3) Temperature

A study that monitored 8,801 participants over the age of 65 found that systolic and diastolic blood pressure values differed significantly across the year and according to the distribution of outdoor temperature. Blood pressure was lower when it got warmer, and rose when it got colder.

4) Ethnic background

Evidence indicates that people with African or South Asian ancestry have a higher risk of developing hypertension, compared to people with predominantly Caucasian or Amerindian (indigenous of the Americas) ancestries.

5) Obesity and overweight

Both overweight and obese people are more likely to develop high blood pressure, compared to people of normal weight.

6) Some aspects of gender

In general, high blood pressure is more common among adult men than adult women. However, after the age of 60 years both men and women are equally susceptible.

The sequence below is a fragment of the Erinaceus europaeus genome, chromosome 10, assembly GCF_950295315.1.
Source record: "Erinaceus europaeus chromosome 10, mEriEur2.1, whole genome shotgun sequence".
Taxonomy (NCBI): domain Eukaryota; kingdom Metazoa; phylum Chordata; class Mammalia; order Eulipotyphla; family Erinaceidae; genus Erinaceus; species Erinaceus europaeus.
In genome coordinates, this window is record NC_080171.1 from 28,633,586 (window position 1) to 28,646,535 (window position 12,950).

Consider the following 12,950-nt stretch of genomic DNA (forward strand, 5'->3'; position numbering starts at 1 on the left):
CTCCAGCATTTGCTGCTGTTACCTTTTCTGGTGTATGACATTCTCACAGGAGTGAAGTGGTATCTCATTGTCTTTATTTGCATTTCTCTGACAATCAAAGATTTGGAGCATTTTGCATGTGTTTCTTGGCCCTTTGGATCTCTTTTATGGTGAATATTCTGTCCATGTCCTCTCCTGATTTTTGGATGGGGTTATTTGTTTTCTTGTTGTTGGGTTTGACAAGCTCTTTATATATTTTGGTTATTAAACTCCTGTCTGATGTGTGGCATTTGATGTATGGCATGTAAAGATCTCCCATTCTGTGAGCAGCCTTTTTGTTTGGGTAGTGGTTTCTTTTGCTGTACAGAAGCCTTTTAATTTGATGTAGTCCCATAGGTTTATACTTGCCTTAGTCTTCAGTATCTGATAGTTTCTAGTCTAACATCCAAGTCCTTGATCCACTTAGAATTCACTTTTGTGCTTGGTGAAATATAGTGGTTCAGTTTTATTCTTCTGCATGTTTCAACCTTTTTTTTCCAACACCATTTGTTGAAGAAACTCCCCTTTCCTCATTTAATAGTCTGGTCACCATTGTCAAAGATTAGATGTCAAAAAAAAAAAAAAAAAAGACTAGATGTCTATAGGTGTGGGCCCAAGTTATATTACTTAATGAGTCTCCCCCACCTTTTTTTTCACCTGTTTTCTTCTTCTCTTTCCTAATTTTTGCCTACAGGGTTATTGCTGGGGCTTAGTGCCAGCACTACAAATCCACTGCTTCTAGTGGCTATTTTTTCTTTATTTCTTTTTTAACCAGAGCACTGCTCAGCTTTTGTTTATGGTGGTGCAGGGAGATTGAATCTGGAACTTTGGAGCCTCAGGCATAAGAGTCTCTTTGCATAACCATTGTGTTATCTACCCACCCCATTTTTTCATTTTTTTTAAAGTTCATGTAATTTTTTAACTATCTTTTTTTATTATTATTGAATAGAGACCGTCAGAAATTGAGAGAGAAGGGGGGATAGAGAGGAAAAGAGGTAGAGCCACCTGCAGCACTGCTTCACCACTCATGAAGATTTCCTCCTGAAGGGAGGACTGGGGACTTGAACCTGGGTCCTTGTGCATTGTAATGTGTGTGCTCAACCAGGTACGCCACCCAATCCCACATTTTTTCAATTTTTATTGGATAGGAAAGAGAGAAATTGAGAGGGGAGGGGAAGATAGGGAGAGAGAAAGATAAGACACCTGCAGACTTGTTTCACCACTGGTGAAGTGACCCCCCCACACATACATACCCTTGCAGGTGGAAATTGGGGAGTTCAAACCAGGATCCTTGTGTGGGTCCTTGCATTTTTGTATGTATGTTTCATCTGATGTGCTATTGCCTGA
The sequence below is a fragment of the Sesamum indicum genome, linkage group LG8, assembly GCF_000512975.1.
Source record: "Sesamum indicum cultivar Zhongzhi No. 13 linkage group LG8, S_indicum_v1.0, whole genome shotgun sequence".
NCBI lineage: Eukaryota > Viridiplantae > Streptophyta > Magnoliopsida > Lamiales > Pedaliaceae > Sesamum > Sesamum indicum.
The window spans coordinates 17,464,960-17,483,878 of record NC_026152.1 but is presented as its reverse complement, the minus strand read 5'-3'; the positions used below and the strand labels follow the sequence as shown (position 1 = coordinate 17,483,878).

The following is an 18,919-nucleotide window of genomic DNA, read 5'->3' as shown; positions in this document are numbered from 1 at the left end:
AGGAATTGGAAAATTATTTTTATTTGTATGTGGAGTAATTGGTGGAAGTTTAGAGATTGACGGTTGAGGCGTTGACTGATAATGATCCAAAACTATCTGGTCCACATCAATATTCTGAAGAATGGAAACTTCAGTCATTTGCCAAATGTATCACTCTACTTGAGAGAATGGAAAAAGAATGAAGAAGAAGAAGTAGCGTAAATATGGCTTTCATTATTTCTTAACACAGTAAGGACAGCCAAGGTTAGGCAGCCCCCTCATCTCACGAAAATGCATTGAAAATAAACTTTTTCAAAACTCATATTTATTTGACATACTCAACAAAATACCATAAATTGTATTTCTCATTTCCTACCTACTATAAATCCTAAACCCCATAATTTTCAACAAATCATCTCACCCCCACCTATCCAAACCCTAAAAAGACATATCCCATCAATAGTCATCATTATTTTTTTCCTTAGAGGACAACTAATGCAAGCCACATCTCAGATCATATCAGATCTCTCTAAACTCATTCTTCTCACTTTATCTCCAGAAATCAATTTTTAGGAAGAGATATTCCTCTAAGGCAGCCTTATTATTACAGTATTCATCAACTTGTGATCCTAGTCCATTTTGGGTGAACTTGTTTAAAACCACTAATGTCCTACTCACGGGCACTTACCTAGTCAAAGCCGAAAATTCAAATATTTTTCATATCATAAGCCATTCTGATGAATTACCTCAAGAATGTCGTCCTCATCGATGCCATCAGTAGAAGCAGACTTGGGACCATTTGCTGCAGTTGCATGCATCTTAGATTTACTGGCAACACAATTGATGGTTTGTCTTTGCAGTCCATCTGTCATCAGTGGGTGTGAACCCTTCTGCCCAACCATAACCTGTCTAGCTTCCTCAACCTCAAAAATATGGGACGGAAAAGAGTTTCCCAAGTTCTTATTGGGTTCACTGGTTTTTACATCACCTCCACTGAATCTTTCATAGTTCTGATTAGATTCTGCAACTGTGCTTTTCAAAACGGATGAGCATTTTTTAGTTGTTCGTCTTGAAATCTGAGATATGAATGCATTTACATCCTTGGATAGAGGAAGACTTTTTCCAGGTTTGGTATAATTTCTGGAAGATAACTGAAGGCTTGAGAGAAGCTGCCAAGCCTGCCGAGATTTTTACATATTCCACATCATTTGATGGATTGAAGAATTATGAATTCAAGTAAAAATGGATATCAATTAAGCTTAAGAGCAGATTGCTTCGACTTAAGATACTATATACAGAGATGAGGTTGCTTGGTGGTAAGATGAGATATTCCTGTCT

7) Physical inactivity

Lack of exercise, as well as having a sedentary lifestyle, raises the risk of hypertension.

8) Smoking

Smoking causes the blood vessels to narrow, resulting in higher blood pressure. Smoking also reduces the blood’s oxygen content so the heart has to pump faster in order to compensate, causing a rise in blood pressure.

9) Alcohol intake

People who drink regularly have higher systolic blood pressure than people who do not, according to researchers. They found that systolic blood pressure levels are about 7 millimeters of mercury (mmHg) higher in people who drink frequently than in people who do not drink.

10) High salt intake

Researchers reported that societies where people do not eat much salt have lower blood pressures than places where people eat a lot of salt.

11) High fat diet

Many health professionals say that a diet high in fat leads to a raised high blood pressure risk. However, most dietitians stress that the problem is not how much fat is consumed, but rather what type of fats.

Fats sourced from plants such as avocados, nuts, olive oil, and omega oils are good for you. Saturated fats, which are common in animal-sourced foods, as well as trans fats, are bad for you.